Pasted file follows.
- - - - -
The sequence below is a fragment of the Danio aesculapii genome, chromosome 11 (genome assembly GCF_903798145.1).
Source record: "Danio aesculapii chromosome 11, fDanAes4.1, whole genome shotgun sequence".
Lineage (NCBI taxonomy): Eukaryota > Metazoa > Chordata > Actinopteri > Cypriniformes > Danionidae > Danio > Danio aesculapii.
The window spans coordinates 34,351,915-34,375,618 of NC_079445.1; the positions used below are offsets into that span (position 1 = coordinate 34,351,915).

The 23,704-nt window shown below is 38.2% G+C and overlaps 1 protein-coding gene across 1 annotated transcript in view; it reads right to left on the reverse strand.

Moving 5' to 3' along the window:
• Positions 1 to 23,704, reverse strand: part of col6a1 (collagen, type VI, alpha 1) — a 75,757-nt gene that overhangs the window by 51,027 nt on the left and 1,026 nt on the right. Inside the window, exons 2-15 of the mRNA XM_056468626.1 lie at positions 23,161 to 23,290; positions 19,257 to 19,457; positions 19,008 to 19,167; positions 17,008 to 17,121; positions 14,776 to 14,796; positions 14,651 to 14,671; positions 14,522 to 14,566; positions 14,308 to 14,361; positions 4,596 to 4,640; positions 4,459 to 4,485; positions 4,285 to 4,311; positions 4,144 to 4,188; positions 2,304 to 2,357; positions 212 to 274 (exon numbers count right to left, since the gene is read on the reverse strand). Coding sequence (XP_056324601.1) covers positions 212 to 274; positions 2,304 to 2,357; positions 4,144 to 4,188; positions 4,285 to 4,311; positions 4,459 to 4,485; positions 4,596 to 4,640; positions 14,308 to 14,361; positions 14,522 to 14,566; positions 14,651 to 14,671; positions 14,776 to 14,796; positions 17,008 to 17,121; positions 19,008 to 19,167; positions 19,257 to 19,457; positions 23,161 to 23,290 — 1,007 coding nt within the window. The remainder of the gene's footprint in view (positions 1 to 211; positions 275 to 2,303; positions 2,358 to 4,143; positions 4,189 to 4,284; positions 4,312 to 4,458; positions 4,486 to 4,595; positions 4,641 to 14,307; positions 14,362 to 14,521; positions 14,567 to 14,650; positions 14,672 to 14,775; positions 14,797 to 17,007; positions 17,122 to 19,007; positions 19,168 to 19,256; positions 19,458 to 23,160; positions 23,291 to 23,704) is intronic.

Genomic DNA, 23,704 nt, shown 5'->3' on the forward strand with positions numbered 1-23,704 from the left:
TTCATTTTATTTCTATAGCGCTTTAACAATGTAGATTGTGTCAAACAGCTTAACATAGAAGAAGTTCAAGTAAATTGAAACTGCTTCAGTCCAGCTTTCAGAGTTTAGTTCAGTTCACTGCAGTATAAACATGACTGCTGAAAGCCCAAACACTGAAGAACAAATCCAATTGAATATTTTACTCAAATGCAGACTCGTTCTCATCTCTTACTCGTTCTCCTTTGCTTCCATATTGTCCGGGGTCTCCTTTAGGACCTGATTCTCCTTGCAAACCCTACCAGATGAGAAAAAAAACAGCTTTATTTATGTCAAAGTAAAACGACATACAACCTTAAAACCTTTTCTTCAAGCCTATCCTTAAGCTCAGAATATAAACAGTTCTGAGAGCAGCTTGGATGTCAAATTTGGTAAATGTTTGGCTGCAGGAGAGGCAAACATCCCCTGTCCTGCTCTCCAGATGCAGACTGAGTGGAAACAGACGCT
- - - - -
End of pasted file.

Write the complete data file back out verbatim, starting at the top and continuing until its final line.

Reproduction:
The sequence below is a fragment of the Danio aesculapii genome, chromosome 11 (genome assembly GCF_903798145.1).
Source record: "Danio aesculapii chromosome 11, fDanAes4.1, whole genome shotgun sequence".
Lineage (NCBI taxonomy): Eukaryota > Metazoa > Chordata > Actinopteri > Cypriniformes > Danionidae > Danio > Danio aesculapii.
The window spans coordinates 34,351,915-34,375,618 of NC_079445.1; the positions used below are offsets into that span (position 1 = coordinate 34,351,915).

The 23,704-nt window shown below is 38.2% G+C and overlaps 1 protein-coding gene across 1 annotated transcript in view; it reads right to left on the reverse strand.

Moving 5' to 3' along the window:
• Positions 1 to 23,704, reverse strand: part of col6a1 (collagen, type VI, alpha 1) — a 75,757-nt gene that overhangs the window by 51,027 nt on the left and 1,026 nt on the right. Inside the window, exons 2-15 of the mRNA XM_056468626.1 lie at positions 23,161 to 23,290; positions 19,257 to 19,457; positions 19,008 to 19,167; positions 17,008 to 17,121; positions 14,776 to 14,796; positions 14,651 to 14,671; positions 14,522 to 14,566; positions 14,308 to 14,361; positions 4,596 to 4,640; positions 4,459 to 4,485; positions 4,285 to 4,311; positions 4,144 to 4,188; positions 2,304 to 2,357; positions 212 to 274 (exon numbers count right to left, since the gene is read on the reverse strand). Coding sequence (XP_056324601.1) covers positions 212 to 274; positions 2,304 to 2,357; positions 4,144 to 4,188; positions 4,285 to 4,311; positions 4,459 to 4,485; positions 4,596 to 4,640; positions 14,308 to 14,361; positions 14,522 to 14,566; positions 14,651 to 14,671; positions 14,776 to 14,796; positions 17,008 to 17,121; positions 19,008 to 19,167; positions 19,257 to 19,457; positions 23,161 to 23,290 — 1,007 coding nt within the window. The remainder of the gene's footprint in view (positions 1 to 211; positions 275 to 2,303; positions 2,358 to 4,143; positions 4,189 to 4,284; positions 4,312 to 4,458; positions 4,486 to 4,595; positions 4,641 to 14,307; positions 14,362 to 14,521; positions 14,567 to 14,650; positions 14,672 to 14,775; positions 14,797 to 17,007; positions 17,122 to 19,007; positions 19,168 to 19,256; positions 19,458 to 23,160; positions 23,291 to 23,704) is intronic.

Genomic DNA, 23,704 nt, shown 5'->3' on the forward strand with positions numbered 1-23,704 from the left:
TTCATTTTATTTCTATAGCGCTTTAACAATGTAGATTGTGTCAAACAGCTTAACATAGAAGAAGTTCAAGTAAATTGAAACTGCTTCAGTCCAGCTTTCAGAGTTTAGTTCAGTTCACTGCAGTATAAACATGACTGCTGAAAGCCCAAACACTGAAGAACAAATCCAATTGAATATTTTACTCAAATGCAGACTCGTTCTCATCTCTTACTCGTTCTCCTTTGCTTCCATATTGTCCGGGGTCTCCTTTAGGACCTGATTCTCCTTGCAAACCCTACCAGATGAGAAAAAAAACAGCTTTATTTATGTCAAAGTAAAACGACATACAACCTTAAAACCTTTTCTTCAAGCCTATCCTTAAGCTCAGAATATAAACAGTTCTGAGAGCAGCTTGGATGTCAAATTTGGTAAATGTTTGGCTGCAGGAGAGGCAAACATCCCCTGTCCTGCTCTCCAGATGCAGACTGAGTGGAAACAGACGCT